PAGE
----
There is a variant of FILTER that doesn’t take a logical array as its second parameter, but a formula fragment. This fragment is invoked once per array element, with the element under consideration available as Element, and is expected to return TRUE if the element should be included and FALSE otherwise.

These two formulas are equivalent if the Field1:Field3Field1:Field3 range only contains number fields:

FILTER(Field1:Field3, Field1:Field3 > 4)FILTER(Field1:Field3; Field1:Field3 > 4)
FILTER(Field1:Field3, Element > 4)FILTER(Field1:Field3; Element > 4)

(The version using a formula fragment is a Calcapp extension. It has more in common with JavaScript’s filter() function than Excel’s FILTER function.)

However, if the Field1:Field3Field1:Field3 range also includes a text box, the first formula above will work, but you will get an error message from the second version in Calcapp Creator, preventing you from sharing your app. The reason is that formula fragments are more strict than arrays, on account of resembling traditional programming.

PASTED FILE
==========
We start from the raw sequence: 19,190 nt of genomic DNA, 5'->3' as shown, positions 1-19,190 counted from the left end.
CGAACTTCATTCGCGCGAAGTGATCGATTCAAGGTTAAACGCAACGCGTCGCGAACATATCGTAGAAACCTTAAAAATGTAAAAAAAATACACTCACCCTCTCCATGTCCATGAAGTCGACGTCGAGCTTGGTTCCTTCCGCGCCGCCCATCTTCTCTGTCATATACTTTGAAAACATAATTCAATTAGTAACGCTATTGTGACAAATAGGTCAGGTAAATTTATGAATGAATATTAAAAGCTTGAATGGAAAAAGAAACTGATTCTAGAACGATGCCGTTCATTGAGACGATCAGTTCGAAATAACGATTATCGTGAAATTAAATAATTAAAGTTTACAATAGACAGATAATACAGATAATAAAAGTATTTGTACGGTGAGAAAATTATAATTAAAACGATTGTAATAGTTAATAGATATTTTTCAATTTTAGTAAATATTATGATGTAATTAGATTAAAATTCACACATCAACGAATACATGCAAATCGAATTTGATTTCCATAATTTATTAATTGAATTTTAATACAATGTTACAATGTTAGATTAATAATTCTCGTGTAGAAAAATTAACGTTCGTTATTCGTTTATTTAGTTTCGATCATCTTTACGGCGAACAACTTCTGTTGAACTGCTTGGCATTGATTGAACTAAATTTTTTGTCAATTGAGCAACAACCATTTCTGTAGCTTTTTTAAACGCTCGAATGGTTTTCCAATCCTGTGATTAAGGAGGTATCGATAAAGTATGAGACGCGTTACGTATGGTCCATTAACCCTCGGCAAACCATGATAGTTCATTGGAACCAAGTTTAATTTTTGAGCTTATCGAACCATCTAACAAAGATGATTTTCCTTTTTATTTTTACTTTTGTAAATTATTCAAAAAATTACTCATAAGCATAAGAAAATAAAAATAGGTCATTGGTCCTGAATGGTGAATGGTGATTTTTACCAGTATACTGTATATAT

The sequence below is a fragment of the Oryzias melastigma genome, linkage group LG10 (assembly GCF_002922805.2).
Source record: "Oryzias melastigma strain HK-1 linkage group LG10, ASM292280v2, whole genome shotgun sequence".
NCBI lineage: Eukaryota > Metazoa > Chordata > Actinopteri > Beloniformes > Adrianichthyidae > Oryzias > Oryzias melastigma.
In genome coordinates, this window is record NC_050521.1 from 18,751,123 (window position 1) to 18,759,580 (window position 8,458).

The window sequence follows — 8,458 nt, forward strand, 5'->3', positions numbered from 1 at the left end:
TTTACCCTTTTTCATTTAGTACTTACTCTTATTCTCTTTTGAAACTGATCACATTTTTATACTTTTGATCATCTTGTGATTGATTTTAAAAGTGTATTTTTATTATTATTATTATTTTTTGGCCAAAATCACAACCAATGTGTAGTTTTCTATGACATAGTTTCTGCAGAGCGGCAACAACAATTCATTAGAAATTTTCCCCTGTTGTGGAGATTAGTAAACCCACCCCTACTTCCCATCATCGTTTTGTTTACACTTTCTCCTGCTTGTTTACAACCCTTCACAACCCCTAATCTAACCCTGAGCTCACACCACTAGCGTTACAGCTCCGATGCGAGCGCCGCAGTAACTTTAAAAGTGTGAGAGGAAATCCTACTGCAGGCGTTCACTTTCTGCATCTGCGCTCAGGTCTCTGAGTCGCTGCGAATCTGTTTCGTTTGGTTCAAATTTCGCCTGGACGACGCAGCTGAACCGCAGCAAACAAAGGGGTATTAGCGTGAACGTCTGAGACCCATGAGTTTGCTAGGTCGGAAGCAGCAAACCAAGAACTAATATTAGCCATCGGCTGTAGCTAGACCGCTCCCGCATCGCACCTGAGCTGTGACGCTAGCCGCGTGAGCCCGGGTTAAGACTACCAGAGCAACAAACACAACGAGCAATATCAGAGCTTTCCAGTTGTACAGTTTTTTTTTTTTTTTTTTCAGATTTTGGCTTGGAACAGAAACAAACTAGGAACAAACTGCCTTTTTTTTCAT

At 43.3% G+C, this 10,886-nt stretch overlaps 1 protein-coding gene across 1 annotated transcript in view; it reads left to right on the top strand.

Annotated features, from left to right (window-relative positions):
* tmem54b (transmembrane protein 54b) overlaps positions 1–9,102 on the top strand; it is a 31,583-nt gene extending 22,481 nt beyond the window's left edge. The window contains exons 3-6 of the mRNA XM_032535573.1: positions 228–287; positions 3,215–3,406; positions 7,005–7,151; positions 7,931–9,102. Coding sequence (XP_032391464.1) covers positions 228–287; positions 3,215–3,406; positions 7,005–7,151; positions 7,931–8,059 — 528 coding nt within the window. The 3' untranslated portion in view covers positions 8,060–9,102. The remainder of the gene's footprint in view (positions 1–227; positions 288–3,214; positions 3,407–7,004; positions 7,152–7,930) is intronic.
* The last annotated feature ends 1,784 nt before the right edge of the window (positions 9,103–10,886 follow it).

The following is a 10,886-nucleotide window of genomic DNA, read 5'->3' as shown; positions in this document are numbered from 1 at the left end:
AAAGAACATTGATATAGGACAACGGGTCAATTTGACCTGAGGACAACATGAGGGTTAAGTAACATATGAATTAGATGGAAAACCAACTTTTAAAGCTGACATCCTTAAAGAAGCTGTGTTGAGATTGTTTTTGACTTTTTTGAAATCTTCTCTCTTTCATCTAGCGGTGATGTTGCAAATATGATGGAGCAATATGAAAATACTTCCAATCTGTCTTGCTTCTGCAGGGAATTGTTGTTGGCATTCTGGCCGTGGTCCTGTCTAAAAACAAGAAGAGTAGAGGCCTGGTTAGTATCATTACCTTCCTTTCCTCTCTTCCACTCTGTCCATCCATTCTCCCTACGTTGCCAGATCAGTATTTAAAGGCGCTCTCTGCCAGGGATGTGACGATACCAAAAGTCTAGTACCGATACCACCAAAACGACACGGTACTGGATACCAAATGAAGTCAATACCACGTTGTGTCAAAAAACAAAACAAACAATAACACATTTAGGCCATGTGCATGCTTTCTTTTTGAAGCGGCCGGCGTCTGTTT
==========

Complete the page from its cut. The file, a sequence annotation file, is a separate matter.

To get a better feeling for how this works, consider this formula:

FILTER({ SwitchField1, NumberField1 }, Element.Visible)FILTER({ SwitchField1; NumberField1 }; Element,Visible)

This formula returns an array consisting of the fields of the first array which are visible. It works, because both number fields and switch fields support the Visible property.

Now consider this formula:

FILTER({ SwitchField1, NumberField1 }, Element.MinimumValue >= 0)FILTER({ SwitchField1; NumberField1 }; Element,MinimumValue >= 0)

The MinimumValue is a property of number fields. As this property is not supported by switch fields, Calcapp Creator will show an error message.

However, if we use a logical array instead, the formula will work with no errors:

FILTER({ SwitchField1, NumberField1 }, { SwitchField1, NumberField1 }.MinimumValue >= 0)FILTER({ SwitchField1; NumberField1 }; { SwitchField1; NumberField1 },MinimumValue >= 0)

Here is the equivalent formula:

FILTER({ SwitchField1, NumberField1 }, { BLANK(), NumberField1.MinimumValue } >= 0)FILTER({ SwitchField1; NumberField1 }; { BLANK(); NumberField1,MinimumValue } >= 0)

The formula above returns an array containing both SwitchField1 and NumberField1, because the blank value is treated as zero by the >= operator, which passes the >= 0>= 0 test.